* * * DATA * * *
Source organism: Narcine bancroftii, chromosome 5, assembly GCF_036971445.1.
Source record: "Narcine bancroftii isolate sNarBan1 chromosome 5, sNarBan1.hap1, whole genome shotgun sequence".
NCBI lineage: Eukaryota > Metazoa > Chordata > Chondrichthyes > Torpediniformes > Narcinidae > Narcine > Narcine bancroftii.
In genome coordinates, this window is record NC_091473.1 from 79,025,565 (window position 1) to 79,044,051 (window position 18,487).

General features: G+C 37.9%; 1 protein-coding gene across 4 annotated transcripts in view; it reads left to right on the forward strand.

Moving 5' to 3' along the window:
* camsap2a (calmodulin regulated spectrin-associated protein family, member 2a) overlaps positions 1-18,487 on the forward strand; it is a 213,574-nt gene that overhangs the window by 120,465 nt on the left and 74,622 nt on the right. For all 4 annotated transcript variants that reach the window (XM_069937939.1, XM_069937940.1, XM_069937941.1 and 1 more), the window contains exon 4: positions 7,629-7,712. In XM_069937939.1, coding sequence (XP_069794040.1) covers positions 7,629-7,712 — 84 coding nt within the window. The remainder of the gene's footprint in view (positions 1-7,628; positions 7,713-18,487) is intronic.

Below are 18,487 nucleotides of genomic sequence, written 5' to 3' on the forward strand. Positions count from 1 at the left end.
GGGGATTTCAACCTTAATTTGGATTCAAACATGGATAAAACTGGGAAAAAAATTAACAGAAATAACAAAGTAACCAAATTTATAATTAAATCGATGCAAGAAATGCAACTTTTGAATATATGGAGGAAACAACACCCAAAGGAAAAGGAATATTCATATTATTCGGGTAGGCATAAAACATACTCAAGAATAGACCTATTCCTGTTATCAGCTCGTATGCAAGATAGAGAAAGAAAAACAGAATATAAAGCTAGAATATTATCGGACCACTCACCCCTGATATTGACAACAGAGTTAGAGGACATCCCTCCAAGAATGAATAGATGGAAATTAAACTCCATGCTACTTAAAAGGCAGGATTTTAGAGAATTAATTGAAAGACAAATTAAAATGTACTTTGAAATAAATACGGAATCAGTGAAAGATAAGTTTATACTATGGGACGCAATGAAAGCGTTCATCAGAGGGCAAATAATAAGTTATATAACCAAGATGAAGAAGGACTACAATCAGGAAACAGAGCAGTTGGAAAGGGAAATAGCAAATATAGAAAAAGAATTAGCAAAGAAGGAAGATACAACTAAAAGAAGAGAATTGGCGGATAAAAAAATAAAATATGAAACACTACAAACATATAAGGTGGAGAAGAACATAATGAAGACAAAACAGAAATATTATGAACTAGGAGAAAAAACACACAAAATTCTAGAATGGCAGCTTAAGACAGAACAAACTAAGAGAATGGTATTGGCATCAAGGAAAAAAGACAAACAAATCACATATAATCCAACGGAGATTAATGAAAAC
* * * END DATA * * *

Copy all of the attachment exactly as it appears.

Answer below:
Source organism: Narcine bancroftii, chromosome 5, assembly GCF_036971445.1.
Source record: "Narcine bancroftii isolate sNarBan1 chromosome 5, sNarBan1.hap1, whole genome shotgun sequence".
NCBI lineage: Eukaryota > Metazoa > Chordata > Chondrichthyes > Torpediniformes > Narcinidae > Narcine > Narcine bancroftii.
In genome coordinates, this window is record NC_091473.1 from 79,025,565 (window position 1) to 79,044,051 (window position 18,487).

General features: G+C 37.9%; 1 protein-coding gene across 4 annotated transcripts in view; it reads left to right on the forward strand.

Moving 5' to 3' along the window:
* camsap2a (calmodulin regulated spectrin-associated protein family, member 2a) overlaps positions 1-18,487 on the forward strand; it is a 213,574-nt gene that overhangs the window by 120,465 nt on the left and 74,622 nt on the right. For all 4 annotated transcript variants that reach the window (XM_069937939.1, XM_069937940.1, XM_069937941.1 and 1 more), the window contains exon 4: positions 7,629-7,712. In XM_069937939.1, coding sequence (XP_069794040.1) covers positions 7,629-7,712 — 84 coding nt within the window. The remainder of the gene's footprint in view (positions 1-7,628; positions 7,713-18,487) is intronic.

Below are 18,487 nucleotides of genomic sequence, written 5' to 3' on the forward strand. Positions count from 1 at the left end.
GGGGATTTCAACCTTAATTTGGATTCAAACATGGATAAAACTGGGAAAAAAATTAACAGAAATAACAAAGTAACCAAATTTATAATTAAATCGATGCAAGAAATGCAACTTTTGAATATATGGAGGAAACAACACCCAAAGGAAAAGGAATATTCATATTATTCGGGTAGGCATAAAACATACTCAAGAATAGACCTATTCCTGTTATCAGCTCGTATGCAAGATAGAGAAAGAAAAACAGAATATAAAGCTAGAATATTATCGGACCACTCACCCCTGATATTGACAACAGAGTTAGAGGACATCCCTCCAAGAATGAATAGATGGAAATTAAACTCCATGCTACTTAAAAGGCAGGATTTTAGAGAATTAATTGAAAGACAAATTAAAATGTACTTTGAAATAAATACGGAATCAGTGAAAGATAAGTTTATACTATGGGACGCAATGAAAGCGTTCATCAGAGGGCAAATAATAAGTTATATAACCAAGATGAAGAAGGACTACAATCAGGAAACAGAGCAGTTGGAAAGGGAAATAGCAAATATAGAAAAAGAATTAGCAAAGAAGGAAGATACAACTAAAAGAAGAGAATTGGCGGATAAAAAAATAAAATATGAAACACTACAAACATATAAGGTGGAGAAGAACATAATGAAGACAAAACAGAAATATTATGAACTAGGAGAAAAAACACACAAAATTCTAGAATGGCAGCTTAAGACAGAACAAACTAAGAGAATGGTATTGGCATCAAGGAAAAAAGACAAACAAATCACATATAATCCAACGGAGATTAATGAAAAC